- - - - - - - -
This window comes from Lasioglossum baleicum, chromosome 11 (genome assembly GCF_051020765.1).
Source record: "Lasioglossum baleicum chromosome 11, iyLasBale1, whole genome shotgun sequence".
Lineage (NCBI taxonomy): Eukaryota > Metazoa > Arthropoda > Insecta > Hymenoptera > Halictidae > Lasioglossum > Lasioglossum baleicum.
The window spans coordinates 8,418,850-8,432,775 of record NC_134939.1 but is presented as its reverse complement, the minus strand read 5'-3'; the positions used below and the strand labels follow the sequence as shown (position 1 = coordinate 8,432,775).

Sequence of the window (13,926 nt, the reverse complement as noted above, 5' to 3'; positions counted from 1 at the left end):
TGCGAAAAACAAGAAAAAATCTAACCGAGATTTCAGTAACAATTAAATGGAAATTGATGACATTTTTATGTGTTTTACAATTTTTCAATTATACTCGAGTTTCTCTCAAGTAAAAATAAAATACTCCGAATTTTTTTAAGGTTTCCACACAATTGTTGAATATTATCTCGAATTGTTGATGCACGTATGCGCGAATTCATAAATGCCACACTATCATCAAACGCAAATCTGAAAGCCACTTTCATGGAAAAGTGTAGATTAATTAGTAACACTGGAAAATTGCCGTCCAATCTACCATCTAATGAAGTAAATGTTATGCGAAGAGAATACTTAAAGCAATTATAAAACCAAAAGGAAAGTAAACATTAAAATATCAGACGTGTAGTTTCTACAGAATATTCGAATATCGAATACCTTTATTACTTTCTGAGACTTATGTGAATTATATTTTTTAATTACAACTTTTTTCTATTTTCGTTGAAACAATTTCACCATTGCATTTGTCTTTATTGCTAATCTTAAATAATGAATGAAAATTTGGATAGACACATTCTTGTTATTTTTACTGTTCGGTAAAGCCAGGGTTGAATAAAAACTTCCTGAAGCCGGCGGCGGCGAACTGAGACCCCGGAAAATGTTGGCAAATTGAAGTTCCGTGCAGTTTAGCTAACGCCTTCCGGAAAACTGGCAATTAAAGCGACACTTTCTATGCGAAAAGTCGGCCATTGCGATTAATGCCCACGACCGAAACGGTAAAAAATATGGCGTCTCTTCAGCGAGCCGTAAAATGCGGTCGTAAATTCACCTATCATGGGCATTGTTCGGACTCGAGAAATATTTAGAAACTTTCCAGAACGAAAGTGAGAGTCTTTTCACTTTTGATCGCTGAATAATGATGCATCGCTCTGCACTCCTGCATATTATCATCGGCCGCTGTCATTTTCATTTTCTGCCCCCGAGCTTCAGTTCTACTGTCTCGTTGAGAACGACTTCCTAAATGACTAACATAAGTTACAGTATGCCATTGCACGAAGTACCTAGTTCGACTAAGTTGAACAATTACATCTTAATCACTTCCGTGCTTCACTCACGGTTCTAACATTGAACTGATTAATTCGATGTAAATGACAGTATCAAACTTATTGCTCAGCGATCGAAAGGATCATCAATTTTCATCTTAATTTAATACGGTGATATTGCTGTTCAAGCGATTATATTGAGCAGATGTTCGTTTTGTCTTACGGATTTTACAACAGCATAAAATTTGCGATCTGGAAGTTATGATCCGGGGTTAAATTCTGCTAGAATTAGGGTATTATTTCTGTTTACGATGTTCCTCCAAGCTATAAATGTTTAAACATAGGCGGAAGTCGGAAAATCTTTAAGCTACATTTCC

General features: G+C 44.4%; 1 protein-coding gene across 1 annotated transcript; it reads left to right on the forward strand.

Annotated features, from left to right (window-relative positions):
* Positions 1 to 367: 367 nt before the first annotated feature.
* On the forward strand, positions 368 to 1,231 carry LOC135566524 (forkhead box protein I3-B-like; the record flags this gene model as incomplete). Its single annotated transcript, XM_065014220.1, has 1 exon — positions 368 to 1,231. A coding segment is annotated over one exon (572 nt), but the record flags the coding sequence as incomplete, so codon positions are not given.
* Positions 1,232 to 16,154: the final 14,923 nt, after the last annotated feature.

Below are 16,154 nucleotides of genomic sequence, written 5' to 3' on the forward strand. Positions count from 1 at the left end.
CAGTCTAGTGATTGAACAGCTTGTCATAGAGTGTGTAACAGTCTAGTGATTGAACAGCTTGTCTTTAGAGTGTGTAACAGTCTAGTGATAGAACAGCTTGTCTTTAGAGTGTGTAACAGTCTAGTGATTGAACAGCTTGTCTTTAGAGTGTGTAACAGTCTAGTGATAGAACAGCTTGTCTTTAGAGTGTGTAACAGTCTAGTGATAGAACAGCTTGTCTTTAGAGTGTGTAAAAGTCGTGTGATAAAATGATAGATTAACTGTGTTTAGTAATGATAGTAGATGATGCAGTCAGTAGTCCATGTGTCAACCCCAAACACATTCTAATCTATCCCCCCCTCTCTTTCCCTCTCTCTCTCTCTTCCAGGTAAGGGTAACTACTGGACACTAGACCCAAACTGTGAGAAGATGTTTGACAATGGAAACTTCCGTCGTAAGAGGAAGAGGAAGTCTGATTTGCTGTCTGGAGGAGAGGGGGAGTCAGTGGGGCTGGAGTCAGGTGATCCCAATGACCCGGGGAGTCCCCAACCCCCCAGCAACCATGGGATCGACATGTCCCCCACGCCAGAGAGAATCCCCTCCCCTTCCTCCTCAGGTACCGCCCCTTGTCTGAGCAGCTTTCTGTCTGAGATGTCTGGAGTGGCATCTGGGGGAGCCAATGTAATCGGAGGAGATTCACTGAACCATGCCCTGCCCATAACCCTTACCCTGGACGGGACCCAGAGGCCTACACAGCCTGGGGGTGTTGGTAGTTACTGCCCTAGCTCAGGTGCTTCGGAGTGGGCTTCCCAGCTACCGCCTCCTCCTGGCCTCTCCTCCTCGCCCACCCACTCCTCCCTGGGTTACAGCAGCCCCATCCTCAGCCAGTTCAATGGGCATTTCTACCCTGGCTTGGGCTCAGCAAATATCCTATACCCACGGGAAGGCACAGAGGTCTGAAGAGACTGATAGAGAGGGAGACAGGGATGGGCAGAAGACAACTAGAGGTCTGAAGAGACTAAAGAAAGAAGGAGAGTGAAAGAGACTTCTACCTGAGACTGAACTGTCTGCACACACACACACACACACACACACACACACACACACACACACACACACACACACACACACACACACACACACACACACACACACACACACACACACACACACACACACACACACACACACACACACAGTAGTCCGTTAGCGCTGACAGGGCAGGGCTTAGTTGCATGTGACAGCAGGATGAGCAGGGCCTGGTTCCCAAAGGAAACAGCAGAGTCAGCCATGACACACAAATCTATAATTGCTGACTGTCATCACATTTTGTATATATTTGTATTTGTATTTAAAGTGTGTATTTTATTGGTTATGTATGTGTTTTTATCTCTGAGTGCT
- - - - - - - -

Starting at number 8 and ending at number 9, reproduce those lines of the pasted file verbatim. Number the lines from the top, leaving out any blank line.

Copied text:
Annotated features, from left to right (window-relative positions):
* Positions 1 to 367: 367 nt before the first annotated feature.